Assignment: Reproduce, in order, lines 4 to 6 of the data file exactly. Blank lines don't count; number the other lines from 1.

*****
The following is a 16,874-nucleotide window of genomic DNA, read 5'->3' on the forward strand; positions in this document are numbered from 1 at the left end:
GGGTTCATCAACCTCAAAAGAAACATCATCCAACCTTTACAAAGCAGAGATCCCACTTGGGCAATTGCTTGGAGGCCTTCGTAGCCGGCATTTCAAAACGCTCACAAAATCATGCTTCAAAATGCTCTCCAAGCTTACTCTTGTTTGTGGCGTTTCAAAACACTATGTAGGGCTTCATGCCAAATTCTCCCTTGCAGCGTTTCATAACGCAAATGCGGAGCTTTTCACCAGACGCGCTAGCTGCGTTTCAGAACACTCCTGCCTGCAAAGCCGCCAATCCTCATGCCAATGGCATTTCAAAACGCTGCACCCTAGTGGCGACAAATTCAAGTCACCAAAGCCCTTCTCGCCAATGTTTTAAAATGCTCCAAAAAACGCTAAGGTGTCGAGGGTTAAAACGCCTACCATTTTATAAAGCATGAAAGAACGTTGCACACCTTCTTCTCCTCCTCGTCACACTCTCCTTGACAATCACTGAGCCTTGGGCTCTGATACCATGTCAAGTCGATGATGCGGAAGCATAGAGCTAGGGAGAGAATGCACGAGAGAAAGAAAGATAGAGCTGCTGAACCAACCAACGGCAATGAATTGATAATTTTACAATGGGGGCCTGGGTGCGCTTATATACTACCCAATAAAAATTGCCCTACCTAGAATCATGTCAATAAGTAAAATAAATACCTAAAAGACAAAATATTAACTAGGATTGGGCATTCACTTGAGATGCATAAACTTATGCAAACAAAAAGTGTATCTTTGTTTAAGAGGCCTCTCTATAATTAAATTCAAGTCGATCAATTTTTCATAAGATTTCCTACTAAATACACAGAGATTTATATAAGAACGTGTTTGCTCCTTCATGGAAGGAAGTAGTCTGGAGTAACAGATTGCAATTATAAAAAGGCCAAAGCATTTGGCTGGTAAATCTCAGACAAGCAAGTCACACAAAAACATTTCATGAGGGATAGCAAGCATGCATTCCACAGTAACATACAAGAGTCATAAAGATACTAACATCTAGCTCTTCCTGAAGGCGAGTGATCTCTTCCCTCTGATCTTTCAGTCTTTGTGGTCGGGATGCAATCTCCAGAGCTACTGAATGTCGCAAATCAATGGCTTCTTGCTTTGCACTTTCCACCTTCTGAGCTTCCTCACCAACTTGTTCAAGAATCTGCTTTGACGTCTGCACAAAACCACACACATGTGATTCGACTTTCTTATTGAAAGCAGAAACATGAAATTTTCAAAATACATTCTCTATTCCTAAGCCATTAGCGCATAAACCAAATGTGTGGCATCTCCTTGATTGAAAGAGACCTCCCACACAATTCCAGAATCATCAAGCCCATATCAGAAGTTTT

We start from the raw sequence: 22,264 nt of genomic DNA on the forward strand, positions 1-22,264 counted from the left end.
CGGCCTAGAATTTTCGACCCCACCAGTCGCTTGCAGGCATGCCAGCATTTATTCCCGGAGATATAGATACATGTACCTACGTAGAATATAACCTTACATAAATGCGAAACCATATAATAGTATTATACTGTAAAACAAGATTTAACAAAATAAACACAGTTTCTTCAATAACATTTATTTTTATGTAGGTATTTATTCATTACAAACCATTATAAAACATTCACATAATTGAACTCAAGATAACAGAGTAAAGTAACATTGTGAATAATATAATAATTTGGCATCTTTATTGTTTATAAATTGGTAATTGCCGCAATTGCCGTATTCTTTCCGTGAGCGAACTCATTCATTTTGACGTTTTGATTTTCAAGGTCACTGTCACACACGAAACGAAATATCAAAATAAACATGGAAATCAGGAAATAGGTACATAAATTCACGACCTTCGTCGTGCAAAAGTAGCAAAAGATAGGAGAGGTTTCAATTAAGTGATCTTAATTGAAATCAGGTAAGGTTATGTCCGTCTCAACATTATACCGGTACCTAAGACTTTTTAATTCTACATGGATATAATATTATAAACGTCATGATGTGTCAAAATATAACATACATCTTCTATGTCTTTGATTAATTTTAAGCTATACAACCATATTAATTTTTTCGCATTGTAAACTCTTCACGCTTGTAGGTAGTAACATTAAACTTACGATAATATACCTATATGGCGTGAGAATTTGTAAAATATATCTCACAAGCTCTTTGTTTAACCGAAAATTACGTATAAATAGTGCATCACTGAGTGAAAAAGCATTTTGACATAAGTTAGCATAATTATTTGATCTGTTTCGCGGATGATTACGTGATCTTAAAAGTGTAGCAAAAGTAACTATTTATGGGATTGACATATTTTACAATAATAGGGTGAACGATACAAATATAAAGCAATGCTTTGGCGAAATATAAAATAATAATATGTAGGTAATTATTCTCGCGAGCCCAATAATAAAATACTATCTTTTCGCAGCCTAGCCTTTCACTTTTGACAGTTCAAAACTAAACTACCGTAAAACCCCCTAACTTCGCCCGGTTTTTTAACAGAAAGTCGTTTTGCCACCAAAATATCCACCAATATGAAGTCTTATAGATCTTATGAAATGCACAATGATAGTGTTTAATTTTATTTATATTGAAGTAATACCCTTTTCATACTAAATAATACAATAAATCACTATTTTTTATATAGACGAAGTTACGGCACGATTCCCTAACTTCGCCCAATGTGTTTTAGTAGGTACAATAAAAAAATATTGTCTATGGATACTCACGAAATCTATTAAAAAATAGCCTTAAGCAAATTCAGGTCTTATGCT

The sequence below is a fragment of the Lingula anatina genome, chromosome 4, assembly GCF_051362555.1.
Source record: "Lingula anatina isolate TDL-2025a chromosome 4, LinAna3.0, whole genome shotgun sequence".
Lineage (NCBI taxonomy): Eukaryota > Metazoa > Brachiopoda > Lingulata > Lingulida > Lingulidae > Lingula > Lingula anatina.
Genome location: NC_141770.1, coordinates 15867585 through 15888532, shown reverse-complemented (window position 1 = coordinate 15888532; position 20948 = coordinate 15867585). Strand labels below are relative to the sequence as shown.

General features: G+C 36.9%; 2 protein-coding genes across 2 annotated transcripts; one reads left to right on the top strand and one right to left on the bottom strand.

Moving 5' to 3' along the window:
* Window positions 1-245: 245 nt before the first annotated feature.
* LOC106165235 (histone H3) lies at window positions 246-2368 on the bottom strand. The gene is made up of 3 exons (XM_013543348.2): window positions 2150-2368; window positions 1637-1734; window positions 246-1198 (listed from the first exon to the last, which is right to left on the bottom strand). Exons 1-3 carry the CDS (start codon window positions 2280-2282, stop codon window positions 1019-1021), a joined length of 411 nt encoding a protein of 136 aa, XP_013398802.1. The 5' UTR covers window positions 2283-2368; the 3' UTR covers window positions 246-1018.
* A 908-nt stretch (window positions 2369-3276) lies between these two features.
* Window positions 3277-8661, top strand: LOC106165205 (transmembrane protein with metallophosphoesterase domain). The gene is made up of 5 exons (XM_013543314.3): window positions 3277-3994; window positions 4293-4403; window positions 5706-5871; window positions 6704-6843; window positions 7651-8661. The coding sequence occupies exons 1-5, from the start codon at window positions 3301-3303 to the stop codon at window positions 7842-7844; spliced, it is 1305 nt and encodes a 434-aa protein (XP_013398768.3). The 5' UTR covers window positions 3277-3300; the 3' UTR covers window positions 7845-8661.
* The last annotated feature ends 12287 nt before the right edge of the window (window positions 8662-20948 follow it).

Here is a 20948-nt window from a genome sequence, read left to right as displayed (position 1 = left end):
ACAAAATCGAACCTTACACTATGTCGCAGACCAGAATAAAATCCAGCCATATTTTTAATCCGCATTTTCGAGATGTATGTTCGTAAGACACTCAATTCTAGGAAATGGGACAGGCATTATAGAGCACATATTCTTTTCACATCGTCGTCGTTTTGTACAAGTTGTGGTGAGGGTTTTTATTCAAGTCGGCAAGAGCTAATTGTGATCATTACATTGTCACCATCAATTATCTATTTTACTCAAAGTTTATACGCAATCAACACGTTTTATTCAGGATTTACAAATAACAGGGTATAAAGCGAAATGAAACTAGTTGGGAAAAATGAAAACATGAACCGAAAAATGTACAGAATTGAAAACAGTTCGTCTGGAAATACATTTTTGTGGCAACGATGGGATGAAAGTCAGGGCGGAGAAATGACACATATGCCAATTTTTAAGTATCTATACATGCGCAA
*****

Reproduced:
CGGCCTAGAATTTTCGACCCCACCAGTCGCTTGCAGGCATGCCAGCATTTATTCCCGGAGATATAGATACATGTACCTACGTAGAATATAACCTTACATAAATGCGAAACCATATAATAGTATTATACTGTAAAACAAGATTTAACAAAATAAACACAGTTTCTTCAATAACATTTATTTTTATGTAGGTATTTATTCATTACAAACCATTATAAAACATTCACATAATTGAACTCAAGATAACAGAGTAAAGTAACATTGTGAATAATATAATAATTTGGCATCTTTATTGTTTATAAATTGGTAATTGCCGCAATTGCCGTATTCTTTCCGTGAGCGAACTCATTCATTTTGACGTTTTGATTTTCAAGGTCACTGTCACACACGAAACGAAATATCAAAATAAACATGGAAATCAGGAAATAGGTACATAAATTCACGACCTTCGTCGTGCAAAAGTAGCAAAAGATAGGAGAGGTTTCAATTAAGTGATCTTAATTGAAATCAGGTAAGGTTATGTCCGTCTCAACATTATACCGGTACCTAAGACTTTTTAATTCTACATGGATATAATATTATAAACGTCATGATGTGTCAAAATATAACATACATCTTCTATGTCTTTGATTAATTTTAAGCTATACAACCATATTAATTTTTTCGCATTGTAAACTCTTCACGCTTGTAGGTAGTAACATTAAACTTACGATAATATACCTATATGGCGTGAGAATTTGTAAAATATATCTCACAAGCTCTTTGTTTAACCGAAAATTACGTATAAATAGTGCATCACTGAGTGAAAAAGCATTTTGACATAAGTTAGCATAATTATTTGATCTGTTTCGCGGATGATTACGTGATCTTAAAAGTGTAGCAAAAGTAACTATTTATGGGATTGACATATTTTACAATAATAGGGTGAACGATACAAATATAAAGCAATGCTTTGGCGAAATATAAAATAATAATATGTAGGTAATTATTCTCGCGAGCCCAATAATAAAATACTATCTTTTCGCAGCCTAGCCTTTCACTTTTGACAGTTCAAAACTAAACTACCGTAAAACCCCCTAACTTCGCCCGGTTTTTTAACAGAAAGTCGTTTTGCCACCAAAATATCCACCAATATGAAGTCTTATAGATCTTATGAAATGCACAATGATAGTGTTTAATTTTATTTATATTGAAGTAATACCCTTTTCATACTAAATAATACAATAAATCACTATTTTTTATATAGACGAAGTTACGGCACGATTCCCTAACTTCGCCCAATGTGTTTTAGTAGGTACAATAAAAAAATATTGTCTATGGATACTCACGAAATCTATTAAAAAATAGCCTTAAGCAAATTCAGGTCTTATGCT

The sequence below is a fragment of the Lingula anatina genome, chromosome 4, assembly GCF_051362555.1.
Source record: "Lingula anatina isolate TDL-2025a chromosome 4, LinAna3.0, whole genome shotgun sequence".